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Five Things I Didn’t Know About Balenciaga

Five Things I Didn’t Know About Balenciaga

Balenciaga's work compared to Spanish works of art

The DeYoung Museum in San Francisco seems to be on a fashion streak, with several designer exhibitions now and in the coming months. The current exhibition, Balenciaga and Spain, looks gorgeous. When it opened a few weeks ago, Hamish Bowles, Editor-at-Large for Vogue and curator of the exhibit, gave a lecture along with Miren Arzalluz, Lourdes Font, and Pamela Golbin (try saying those names fast). Most of the lecture and the exhibit compares Balenciaga’s work to Spanish works of art – illuminating the inspiration for his designs – but I also learned several interesting factoids about the designer.

Balenciaga's design compared to Spanish works of art

First – a few of the basics: Balenciaga was a haute couture designer in the time of Chanel and Dior, working in Paris — although he was Spanish by birth. He is known as one of the few couturiers who actually knew how to sew, rather than just sketch designs and hand them off to seamstresses. When he died, society women fainted or locked themselves in dark rooms (so dramatic) and declared that fashion was over. One of my favorite stories about Balenciaga is that he did not pay attention to trends and, instead, designed each dress for the woman wearing it, focusing on her best features.

Here’s some other facts I learned:

1.) He was over 40 years old by the time he set up his first shop in Paris.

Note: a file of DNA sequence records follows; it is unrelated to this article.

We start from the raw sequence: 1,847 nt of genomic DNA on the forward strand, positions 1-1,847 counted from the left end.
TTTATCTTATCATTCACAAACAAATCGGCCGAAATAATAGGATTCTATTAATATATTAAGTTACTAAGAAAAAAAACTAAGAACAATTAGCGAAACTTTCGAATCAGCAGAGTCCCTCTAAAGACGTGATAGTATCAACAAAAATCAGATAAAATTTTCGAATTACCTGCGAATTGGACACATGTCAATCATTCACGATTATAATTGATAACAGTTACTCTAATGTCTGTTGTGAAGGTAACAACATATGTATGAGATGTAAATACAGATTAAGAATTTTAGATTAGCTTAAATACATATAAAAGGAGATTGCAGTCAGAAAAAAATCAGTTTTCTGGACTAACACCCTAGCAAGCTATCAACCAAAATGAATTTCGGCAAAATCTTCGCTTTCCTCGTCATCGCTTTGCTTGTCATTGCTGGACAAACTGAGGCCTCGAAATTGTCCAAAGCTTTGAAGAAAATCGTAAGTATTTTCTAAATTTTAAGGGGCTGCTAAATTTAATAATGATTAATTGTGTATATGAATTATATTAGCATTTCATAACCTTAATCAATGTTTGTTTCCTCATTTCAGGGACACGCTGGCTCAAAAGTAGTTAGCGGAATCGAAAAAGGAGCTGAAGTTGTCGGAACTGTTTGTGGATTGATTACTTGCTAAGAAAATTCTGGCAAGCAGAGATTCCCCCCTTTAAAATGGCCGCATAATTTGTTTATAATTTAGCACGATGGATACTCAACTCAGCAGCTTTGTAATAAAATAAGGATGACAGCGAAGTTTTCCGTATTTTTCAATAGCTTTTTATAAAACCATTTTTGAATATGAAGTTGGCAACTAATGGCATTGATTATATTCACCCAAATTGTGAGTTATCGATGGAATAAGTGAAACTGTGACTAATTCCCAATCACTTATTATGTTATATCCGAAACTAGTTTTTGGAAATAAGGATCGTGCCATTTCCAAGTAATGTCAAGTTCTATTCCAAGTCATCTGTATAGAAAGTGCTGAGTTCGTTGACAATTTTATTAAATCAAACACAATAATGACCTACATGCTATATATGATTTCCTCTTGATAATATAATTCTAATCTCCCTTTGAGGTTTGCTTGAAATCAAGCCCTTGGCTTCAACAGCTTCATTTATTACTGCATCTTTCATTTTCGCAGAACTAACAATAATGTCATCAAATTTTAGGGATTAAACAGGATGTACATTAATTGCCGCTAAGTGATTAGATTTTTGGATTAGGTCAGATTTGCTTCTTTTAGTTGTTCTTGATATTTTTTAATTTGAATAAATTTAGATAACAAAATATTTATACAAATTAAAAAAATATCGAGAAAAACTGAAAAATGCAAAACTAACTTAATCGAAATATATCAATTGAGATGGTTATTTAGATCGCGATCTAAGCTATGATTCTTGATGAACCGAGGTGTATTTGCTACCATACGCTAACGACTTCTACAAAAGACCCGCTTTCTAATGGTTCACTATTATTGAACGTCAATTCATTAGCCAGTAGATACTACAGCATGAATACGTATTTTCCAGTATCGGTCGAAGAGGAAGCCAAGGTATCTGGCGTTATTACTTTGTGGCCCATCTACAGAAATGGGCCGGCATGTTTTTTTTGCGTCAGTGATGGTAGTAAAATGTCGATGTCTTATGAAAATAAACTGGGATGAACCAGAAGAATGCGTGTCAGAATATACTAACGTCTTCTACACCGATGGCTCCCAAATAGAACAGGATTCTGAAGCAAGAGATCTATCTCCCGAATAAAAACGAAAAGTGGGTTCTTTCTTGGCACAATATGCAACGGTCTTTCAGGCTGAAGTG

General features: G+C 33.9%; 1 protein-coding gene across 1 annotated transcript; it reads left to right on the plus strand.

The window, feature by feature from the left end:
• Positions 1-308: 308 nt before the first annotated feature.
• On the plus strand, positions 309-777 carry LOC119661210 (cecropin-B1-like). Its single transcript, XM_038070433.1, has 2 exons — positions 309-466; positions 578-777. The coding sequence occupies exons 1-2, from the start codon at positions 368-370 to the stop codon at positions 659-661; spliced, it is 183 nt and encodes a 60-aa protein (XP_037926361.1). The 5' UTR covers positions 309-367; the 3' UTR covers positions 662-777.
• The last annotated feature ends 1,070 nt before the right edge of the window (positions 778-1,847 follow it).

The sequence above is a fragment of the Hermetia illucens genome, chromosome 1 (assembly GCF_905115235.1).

2.) When a gown was in production, a small piece of satin was sewn inside it to show the proper direction of the grain.

3.)  Balenciaga was six years old when he made his first piece of clothing — and it was a coat for his cat. Supposedly, he disliked how much the cat moved around and switched to humans.

4.)  Although he was born to a middle class family in a small fishing village, as a child, Balenciaga hung out with the Spanish royal family. His father would give them leisure rides while they summered in San Sebastian and his mother mended their clothes. Without this exposure to the quality and craftsmanship of the royal family’s clothing, Balenciaga likely would not have become the designer he was.

5.)  At the height of the post-war Paris couture industry, the house of Balenciaga was the most profitable of all the couturiers, even though competitors like Dior were six times larger (in terms of employees).

Written by: Yasha Stelzner, MFA Fashion Journalism

For more information on the Balenciaga and  Spain exhibit, click here


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